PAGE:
Embracing history In Girona

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It was a cold chilly morning of December, we boarded the rental car from city center in Barcelona.  We were a group of 6 tourists, all set to visit Girona and Costa Brava. Sun was shining bright as a witty and funny driver-guide drove us up the hills. As we ascended, the sun adjusted its rays and the Pyrenees changed colours. Pink, red, orange, blue and more…the hills adorned the colours so beautifully and had our gaze fixed on it.

It took us a little more than an hour to reach Girona which is situated about 120 kms away from Barcelona. Located beautifully amidst the Pyrennes, Girona is the largest city in Catalonia. A medieval time village it has retained its charm in terms of art, architecture, culture and gastronomy. As we got down the car, we were witnessing one of the bravest old towns in the history of Spain. We took a stroll through the lanes and visited the old historic monuments. The narrow streets with steep stairs made of large cobblestone, castle, large churches and an impressive walled section give the city a very medieval look.

Girona is a medieval city and is rich in History. It was founded by the Romans, then taken over by Moors, the Franks and lastly by the Rule of Barcelona. With several invasions throughout the centuries, it has been influenced by different cultures. The town is fortified by high walls that have historically played the role of defending Girona against the invaders. The city wall of the old town was an important military construction built in Roman times in the 1st century BC and was used as foundation. It was thoroughly rebuilt under the reign of Peter III the Ceremonious in the second half of the 14th century. At the start of the 16th century, the wall was absorbed in the city. Gradually it lost its value as a military wall, and started degrading. The fortified walls are split into two parts and we walked though the walls to have a panoramic view of the town of Girona.

The first monument we encountered as we walked up the narrow lanes was the ancient Cathedral, which was once upon a time used by the Moors as a mosque. Remodelled, or rebuilt, today it is a representation of Gothic architecture. A flight of 86 flights leads to the baroque façade. It is one of the finest representations of Catalan Gothic architecture. The setting of this baroque style cathedral is worth admiration.

A few yards of walk led us to the Esglesia de Sant Feliu. Built in Gothic style, possessing a genuine spire this Church dates back to 14th century. It contains the sepulcher of it patron and the tomb of the valiant Alvarez, a Chapel dedicated to Saint Narcissus, who is believed to be on one of the early Bishops. People from different cultures had all swarmed up to catch a beautiful view of the town of Girona from the Church. A local Spaniard was playing her instrument while the visitors clicked, talked and made merry out there.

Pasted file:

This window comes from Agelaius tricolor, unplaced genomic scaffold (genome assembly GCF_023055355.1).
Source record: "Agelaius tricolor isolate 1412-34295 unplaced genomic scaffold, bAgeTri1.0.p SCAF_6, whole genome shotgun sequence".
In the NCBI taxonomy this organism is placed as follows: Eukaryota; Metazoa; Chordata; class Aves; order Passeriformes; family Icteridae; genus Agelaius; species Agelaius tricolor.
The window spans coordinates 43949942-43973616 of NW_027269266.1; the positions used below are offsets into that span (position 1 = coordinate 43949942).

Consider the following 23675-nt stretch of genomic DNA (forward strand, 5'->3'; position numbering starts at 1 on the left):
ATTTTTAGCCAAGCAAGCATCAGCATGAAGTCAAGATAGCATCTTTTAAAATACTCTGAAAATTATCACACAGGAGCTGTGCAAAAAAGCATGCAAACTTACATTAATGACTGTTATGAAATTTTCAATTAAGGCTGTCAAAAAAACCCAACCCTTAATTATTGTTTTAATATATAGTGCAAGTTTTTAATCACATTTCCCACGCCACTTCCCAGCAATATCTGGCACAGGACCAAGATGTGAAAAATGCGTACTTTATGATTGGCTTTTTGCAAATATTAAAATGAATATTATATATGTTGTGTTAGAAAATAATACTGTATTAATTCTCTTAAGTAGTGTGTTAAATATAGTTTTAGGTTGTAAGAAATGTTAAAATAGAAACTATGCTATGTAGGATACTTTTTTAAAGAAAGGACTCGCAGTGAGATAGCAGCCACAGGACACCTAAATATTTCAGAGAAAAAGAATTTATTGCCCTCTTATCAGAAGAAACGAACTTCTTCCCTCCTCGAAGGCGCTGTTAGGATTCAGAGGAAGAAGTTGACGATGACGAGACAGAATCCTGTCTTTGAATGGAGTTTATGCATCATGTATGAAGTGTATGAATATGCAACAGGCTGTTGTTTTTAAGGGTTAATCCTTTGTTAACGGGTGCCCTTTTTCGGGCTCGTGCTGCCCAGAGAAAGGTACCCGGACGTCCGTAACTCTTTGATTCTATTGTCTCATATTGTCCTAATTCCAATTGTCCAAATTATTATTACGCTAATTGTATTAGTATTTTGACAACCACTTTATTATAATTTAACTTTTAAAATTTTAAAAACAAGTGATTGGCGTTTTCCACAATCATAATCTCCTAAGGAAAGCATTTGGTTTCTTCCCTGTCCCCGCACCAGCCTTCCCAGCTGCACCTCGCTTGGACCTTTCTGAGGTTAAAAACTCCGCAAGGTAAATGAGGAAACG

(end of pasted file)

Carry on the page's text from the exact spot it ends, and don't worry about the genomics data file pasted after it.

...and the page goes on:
Through the streets that we walked, we found imprints of Jewish heritage. Spanish expulsion of Jews almost wiped their history from the town. But what remains is the Jewish quarters and a rectangular indentation can be seen on the doorway of an old building. The most interesting aspect of Girona is the colourful houses overlooking Rio’ Onyar. The colours have been given to the house according to a palette created by Enric Ansesa, James J. Faixó and the architects Fuses and J. Viader. It is this characteristic of the city that gives it a Mediterranean look.

Once you cross River Onyar, you enter into a huge square like area adorned with local shops, eating joints, cafes and typical buildings. The place is called Placa de la Independencia and owes its origin to the War of Spanish independence against Napoleon Bonaparte. The streets of Girona are flanked by restaurants that serve traditional Catalan food ! There are many shops that serve you traditional Catalan food. An interaction with the locals selling clothes, stoles, boots and speaking Spanish mixed with Catalan is just an experience.

For me, the most exciting part was walking through through the semi dark lanes, click pictures of Jewish quarters around, shopping and eating out while the walk continued. It was a world of charm, quiet, calm, colourful, rich in history and made happening by coffee shops and local artefacts stalls. The charm of the old town will certainly leave a mark on your travel memories!

This trip was originally published on My Blog.